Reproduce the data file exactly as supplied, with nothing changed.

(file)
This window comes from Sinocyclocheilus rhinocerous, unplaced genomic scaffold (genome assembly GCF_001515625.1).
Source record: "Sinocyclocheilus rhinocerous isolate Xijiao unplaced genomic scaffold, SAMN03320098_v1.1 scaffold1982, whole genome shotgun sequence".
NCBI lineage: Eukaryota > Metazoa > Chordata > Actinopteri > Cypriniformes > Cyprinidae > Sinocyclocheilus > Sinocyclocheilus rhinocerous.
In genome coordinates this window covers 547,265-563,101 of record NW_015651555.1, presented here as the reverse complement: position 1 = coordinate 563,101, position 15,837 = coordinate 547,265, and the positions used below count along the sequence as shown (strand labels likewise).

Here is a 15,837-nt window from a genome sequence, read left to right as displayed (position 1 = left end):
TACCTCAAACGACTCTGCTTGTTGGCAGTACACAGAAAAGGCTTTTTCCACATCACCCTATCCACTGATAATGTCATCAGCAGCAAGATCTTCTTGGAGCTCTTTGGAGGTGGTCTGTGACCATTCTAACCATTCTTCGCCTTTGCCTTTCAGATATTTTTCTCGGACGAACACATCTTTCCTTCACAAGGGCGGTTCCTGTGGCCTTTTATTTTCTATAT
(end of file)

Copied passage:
This window comes from Sinocyclocheilus rhinocerous, unplaced genomic scaffold (genome assembly GCF_001515625.1).
Source record: "Sinocyclocheilus rhinocerous isolate Xijiao unplaced genomic scaffold, SAMN03320098_v1.1 scaffold1982, whole genome shotgun sequence".
NCBI lineage: Eukaryota > Metazoa > Chordata > Actinopteri > Cypriniformes > Cyprinidae > Sinocyclocheilus > Sinocyclocheilus rhinocerous.
In genome coordinates this window covers 547,265-563,101 of record NW_015651555.1, presented here as the reverse complement: position 1 = coordinate 563,101, position 15,837 = coordinate 547,265, and the positions used below count along the sequence as shown (strand labels likewise).

Here is a 15,837-nt window from a genome sequence, read left to right as displayed (position 1 = left end):
TACCTCAAACGACTCTGCTTGTTGGCAGTACACAGAAAAGGCTTTTTCCACATCACCCTATCCACTGATAATGTCATCAGCAGCAAGATCTTCTTGGAGCTCTTTGGAGGTGGTCTGTGACCATTCTAACCATTCTTCGCCTTTGCCTTTCAGATATTTTTCTCGGACGAACACATCTTTCCTTCACAAGGGCGGTTCCTGTGGCCTTTTATTTTCTATAT